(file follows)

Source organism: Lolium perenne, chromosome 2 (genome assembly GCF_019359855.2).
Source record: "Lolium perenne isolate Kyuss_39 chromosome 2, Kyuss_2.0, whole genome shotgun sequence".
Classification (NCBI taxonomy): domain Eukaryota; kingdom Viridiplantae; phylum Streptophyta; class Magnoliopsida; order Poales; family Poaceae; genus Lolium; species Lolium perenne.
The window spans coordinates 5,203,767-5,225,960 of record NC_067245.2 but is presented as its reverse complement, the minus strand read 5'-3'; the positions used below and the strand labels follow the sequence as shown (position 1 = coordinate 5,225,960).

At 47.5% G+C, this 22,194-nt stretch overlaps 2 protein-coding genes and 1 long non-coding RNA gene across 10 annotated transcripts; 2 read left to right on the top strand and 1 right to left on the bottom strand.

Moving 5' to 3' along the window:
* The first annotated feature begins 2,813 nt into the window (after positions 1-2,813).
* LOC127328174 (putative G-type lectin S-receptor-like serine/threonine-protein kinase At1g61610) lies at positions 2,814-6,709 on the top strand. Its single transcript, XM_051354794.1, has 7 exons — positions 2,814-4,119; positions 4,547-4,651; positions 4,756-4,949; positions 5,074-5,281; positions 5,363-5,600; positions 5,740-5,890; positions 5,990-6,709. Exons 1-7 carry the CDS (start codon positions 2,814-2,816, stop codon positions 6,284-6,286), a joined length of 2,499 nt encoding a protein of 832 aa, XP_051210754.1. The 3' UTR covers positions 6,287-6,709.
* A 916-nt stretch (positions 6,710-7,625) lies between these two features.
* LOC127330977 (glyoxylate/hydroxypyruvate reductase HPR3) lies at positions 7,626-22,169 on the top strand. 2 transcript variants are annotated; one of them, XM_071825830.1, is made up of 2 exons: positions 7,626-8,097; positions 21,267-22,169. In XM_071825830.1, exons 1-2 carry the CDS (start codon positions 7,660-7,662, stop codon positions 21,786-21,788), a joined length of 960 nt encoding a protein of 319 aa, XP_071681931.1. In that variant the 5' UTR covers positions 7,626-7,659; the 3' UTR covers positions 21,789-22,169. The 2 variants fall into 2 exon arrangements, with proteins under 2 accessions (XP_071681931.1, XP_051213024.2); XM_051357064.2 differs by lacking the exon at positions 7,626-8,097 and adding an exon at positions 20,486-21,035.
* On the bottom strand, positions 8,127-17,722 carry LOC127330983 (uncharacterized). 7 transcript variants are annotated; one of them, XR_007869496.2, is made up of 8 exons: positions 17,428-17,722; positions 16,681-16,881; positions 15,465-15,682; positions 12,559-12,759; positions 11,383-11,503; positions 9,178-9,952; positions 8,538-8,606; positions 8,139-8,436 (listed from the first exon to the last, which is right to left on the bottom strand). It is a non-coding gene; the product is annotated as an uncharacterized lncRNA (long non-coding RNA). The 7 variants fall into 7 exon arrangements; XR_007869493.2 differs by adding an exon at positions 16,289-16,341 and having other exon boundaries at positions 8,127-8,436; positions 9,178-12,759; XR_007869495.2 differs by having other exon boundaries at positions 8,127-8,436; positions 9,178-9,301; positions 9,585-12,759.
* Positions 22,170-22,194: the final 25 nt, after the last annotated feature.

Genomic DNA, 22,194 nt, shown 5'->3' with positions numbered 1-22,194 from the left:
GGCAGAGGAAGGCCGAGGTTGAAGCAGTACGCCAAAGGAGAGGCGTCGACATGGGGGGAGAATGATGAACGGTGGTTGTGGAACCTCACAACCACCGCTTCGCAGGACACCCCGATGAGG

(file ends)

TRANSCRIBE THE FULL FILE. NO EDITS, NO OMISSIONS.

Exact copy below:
Source organism: Lolium perenne, chromosome 2 (genome assembly GCF_019359855.2).
Source record: "Lolium perenne isolate Kyuss_39 chromosome 2, Kyuss_2.0, whole genome shotgun sequence".
Classification (NCBI taxonomy): domain Eukaryota; kingdom Viridiplantae; phylum Streptophyta; class Magnoliopsida; order Poales; family Poaceae; genus Lolium; species Lolium perenne.
The window spans coordinates 5,203,767-5,225,960 of record NC_067245.2 but is presented as its reverse complement, the minus strand read 5'-3'; the positions used below and the strand labels follow the sequence as shown (position 1 = coordinate 5,225,960).

At 47.5% G+C, this 22,194-nt stretch overlaps 2 protein-coding genes and 1 long non-coding RNA gene across 10 annotated transcripts; 2 read left to right on the top strand and 1 right to left on the bottom strand.

Moving 5' to 3' along the window:
* The first annotated feature begins 2,813 nt into the window (after positions 1-2,813).
* LOC127328174 (putative G-type lectin S-receptor-like serine/threonine-protein kinase At1g61610) lies at positions 2,814-6,709 on the top strand. Its single transcript, XM_051354794.1, has 7 exons — positions 2,814-4,119; positions 4,547-4,651; positions 4,756-4,949; positions 5,074-5,281; positions 5,363-5,600; positions 5,740-5,890; positions 5,990-6,709. Exons 1-7 carry the CDS (start codon positions 2,814-2,816, stop codon positions 6,284-6,286), a joined length of 2,499 nt encoding a protein of 832 aa, XP_051210754.1. The 3' UTR covers positions 6,287-6,709.
* A 916-nt stretch (positions 6,710-7,625) lies between these two features.
* LOC127330977 (glyoxylate/hydroxypyruvate reductase HPR3) lies at positions 7,626-22,169 on the top strand. 2 transcript variants are annotated; one of them, XM_071825830.1, is made up of 2 exons: positions 7,626-8,097; positions 21,267-22,169. In XM_071825830.1, exons 1-2 carry the CDS (start codon positions 7,660-7,662, stop codon positions 21,786-21,788), a joined length of 960 nt encoding a protein of 319 aa, XP_071681931.1. In that variant the 5' UTR covers positions 7,626-7,659; the 3' UTR covers positions 21,789-22,169. The 2 variants fall into 2 exon arrangements, with proteins under 2 accessions (XP_071681931.1, XP_051213024.2); XM_051357064.2 differs by lacking the exon at positions 7,626-8,097 and adding an exon at positions 20,486-21,035.
* On the bottom strand, positions 8,127-17,722 carry LOC127330983 (uncharacterized). 7 transcript variants are annotated; one of them, XR_007869496.2, is made up of 8 exons: positions 17,428-17,722; positions 16,681-16,881; positions 15,465-15,682; positions 12,559-12,759; positions 11,383-11,503; positions 9,178-9,952; positions 8,538-8,606; positions 8,139-8,436 (listed from the first exon to the last, which is right to left on the bottom strand). It is a non-coding gene; the product is annotated as an uncharacterized lncRNA (long non-coding RNA). The 7 variants fall into 7 exon arrangements; XR_007869493.2 differs by adding an exon at positions 16,289-16,341 and having other exon boundaries at positions 8,127-8,436; positions 9,178-12,759; XR_007869495.2 differs by having other exon boundaries at positions 8,127-8,436; positions 9,178-9,301; positions 9,585-12,759.
* Positions 22,170-22,194: the final 25 nt, after the last annotated feature.

Genomic DNA, 22,194 nt, shown 5'->3' with positions numbered 1-22,194 from the left:
GGCAGAGGAAGGCCGAGGTTGAAGCAGTACGCCAAAGGAGAGGCGTCGACATGGGGGGAGAATGATGAACGGTGGTTGTGGAACCTCACAACCACCGCTTCGCAGGACACCCCGATGAGG